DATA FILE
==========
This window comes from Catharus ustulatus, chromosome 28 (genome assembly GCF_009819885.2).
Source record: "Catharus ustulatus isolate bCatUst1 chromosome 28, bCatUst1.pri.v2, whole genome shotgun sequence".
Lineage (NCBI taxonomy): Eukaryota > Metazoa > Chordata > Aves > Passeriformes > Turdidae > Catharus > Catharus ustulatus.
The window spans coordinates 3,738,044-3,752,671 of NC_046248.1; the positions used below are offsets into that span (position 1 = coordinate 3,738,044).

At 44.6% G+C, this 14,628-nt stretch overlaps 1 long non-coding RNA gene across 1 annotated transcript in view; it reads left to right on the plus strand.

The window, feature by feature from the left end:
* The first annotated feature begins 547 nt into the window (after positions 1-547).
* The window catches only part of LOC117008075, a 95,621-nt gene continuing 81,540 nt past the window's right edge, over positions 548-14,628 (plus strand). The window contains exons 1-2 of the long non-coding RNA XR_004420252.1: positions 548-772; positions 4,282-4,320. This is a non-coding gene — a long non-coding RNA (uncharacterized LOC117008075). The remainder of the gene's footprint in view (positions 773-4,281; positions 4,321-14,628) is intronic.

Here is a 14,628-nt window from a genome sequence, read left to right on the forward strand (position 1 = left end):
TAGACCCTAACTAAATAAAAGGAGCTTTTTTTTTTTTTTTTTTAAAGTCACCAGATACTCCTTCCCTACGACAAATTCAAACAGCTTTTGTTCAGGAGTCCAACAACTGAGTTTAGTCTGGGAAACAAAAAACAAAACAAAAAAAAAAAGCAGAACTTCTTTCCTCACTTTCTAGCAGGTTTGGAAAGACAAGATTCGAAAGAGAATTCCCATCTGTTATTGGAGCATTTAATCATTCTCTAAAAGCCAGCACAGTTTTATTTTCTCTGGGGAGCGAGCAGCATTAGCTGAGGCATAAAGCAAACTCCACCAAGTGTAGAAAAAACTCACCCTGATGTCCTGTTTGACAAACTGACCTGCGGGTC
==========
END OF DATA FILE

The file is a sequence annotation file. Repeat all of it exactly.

This window comes from Catharus ustulatus, chromosome 28 (genome assembly GCF_009819885.2).
Source record: "Catharus ustulatus isolate bCatUst1 chromosome 28, bCatUst1.pri.v2, whole genome shotgun sequence".
Lineage (NCBI taxonomy): Eukaryota > Metazoa > Chordata > Aves > Passeriformes > Turdidae > Catharus > Catharus ustulatus.
The window spans coordinates 3,738,044-3,752,671 of NC_046248.1; the positions used below are offsets into that span (position 1 = coordinate 3,738,044).

At 44.6% G+C, this 14,628-nt stretch overlaps 1 long non-coding RNA gene across 1 annotated transcript in view; it reads left to right on the plus strand.

The window, feature by feature from the left end:
* The first annotated feature begins 547 nt into the window (after positions 1-547).
* The window catches only part of LOC117008075, a 95,621-nt gene continuing 81,540 nt past the window's right edge, over positions 548-14,628 (plus strand). The window contains exons 1-2 of the long non-coding RNA XR_004420252.1: positions 548-772; positions 4,282-4,320. This is a non-coding gene — a long non-coding RNA (uncharacterized LOC117008075). The remainder of the gene's footprint in view (positions 773-4,281; positions 4,321-14,628) is intronic.

Here is a 14,628-nt window from a genome sequence, read left to right on the forward strand (position 1 = left end):
TAGACCCTAACTAAATAAAAGGAGCTTTTTTTTTTTTTTTTTTAAAGTCACCAGATACTCCTTCCCTACGACAAATTCAAACAGCTTTTGTTCAGGAGTCCAACAACTGAGTTTAGTCTGGGAAACAAAAAACAAAACAAAAAAAAAAAGCAGAACTTCTTTCCTCACTTTCTAGCAGGTTTGGAAAGACAAGATTCGAAAGAGAATTCCCATCTGTTATTGGAGCATTTAATCATTCTCTAAAAGCCAGCACAGTTTTATTTTCTCTGGGGAGCGAGCAGCATTAGCTGAGGCATAAAGCAAACTCCACCAAGTGTAGAAAAAACTCACCCTGATGTCCTGTTTGACAAACTGACCTGCGGGTC